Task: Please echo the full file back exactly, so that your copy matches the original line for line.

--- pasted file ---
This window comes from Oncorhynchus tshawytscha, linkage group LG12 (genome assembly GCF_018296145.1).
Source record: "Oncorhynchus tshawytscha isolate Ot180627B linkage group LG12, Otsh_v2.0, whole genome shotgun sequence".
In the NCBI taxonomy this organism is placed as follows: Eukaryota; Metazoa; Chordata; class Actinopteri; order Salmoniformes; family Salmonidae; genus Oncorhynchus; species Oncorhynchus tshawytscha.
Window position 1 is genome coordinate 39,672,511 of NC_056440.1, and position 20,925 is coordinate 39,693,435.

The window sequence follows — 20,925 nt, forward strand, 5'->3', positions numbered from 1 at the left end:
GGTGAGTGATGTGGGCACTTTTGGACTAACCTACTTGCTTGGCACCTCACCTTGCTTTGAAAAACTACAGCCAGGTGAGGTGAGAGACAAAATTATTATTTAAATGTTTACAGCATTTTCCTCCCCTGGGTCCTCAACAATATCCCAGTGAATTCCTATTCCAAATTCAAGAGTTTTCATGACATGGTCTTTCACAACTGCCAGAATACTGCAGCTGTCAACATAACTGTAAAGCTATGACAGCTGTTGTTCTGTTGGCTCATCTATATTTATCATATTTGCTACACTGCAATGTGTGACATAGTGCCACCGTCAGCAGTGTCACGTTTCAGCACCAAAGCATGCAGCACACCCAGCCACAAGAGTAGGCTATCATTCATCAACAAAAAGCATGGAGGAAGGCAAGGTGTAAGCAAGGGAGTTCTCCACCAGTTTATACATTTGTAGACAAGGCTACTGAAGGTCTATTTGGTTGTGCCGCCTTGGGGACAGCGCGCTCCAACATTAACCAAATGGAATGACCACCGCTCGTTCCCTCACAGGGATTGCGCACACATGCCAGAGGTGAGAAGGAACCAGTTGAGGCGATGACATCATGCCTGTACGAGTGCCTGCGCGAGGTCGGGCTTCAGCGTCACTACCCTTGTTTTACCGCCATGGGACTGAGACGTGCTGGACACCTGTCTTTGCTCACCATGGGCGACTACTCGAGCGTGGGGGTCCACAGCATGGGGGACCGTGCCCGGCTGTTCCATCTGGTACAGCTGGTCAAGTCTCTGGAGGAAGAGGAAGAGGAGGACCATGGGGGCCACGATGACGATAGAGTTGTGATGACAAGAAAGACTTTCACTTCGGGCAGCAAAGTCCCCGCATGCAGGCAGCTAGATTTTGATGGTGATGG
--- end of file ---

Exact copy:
This window comes from Oncorhynchus tshawytscha, linkage group LG12 (genome assembly GCF_018296145.1).
Source record: "Oncorhynchus tshawytscha isolate Ot180627B linkage group LG12, Otsh_v2.0, whole genome shotgun sequence".
In the NCBI taxonomy this organism is placed as follows: Eukaryota; Metazoa; Chordata; class Actinopteri; order Salmoniformes; family Salmonidae; genus Oncorhynchus; species Oncorhynchus tshawytscha.
Window position 1 is genome coordinate 39,672,511 of NC_056440.1, and position 20,925 is coordinate 39,693,435.

The window sequence follows — 20,925 nt, forward strand, 5'->3', positions numbered from 1 at the left end:
GGTGAGTGATGTGGGCACTTTTGGACTAACCTACTTGCTTGGCACCTCACCTTGCTTTGAAAAACTACAGCCAGGTGAGGTGAGAGACAAAATTATTATTTAAATGTTTACAGCATTTTCCTCCCCTGGGTCCTCAACAATATCCCAGTGAATTCCTATTCCAAATTCAAGAGTTTTCATGACATGGTCTTTCACAACTGCCAGAATACTGCAGCTGTCAACATAACTGTAAAGCTATGACAGCTGTTGTTCTGTTGGCTCATCTATATTTATCATATTTGCTACACTGCAATGTGTGACATAGTGCCACCGTCAGCAGTGTCACGTTTCAGCACCAAAGCATGCAGCACACCCAGCCACAAGAGTAGGCTATCATTCATCAACAAAAAGCATGGAGGAAGGCAAGGTGTAAGCAAGGGAGTTCTCCACCAGTTTATACATTTGTAGACAAGGCTACTGAAGGTCTATTTGGTTGTGCCGCCTTGGGGACAGCGCGCTCCAACATTAACCAAATGGAATGACCACCGCTCGTTCCCTCACAGGGATTGCGCACACATGCCAGAGGTGAGAAGGAACCAGTTGAGGCGATGACATCATGCCTGTACGAGTGCCTGCGCGAGGTCGGGCTTCAGCGTCACTACCCTTGTTTTACCGCCATGGGACTGAGACGTGCTGGACACCTGTCTTTGCTCACCATGGGCGACTACTCGAGCGTGGGGGTCCACAGCATGGGGGACCGTGCCCGGCTGTTCCATCTGGTACAGCTGGTCAAGTCTCTGGAGGAAGAGGAAGAGGAGGACCATGGGGGCCACGATGACGATAGAGTTGTGATGACAAGAAAGACTTTCACTTCGGGCAGCAAAGTCCCCGCATGCAGGCAGCTAGATTTTGATGGTGATGG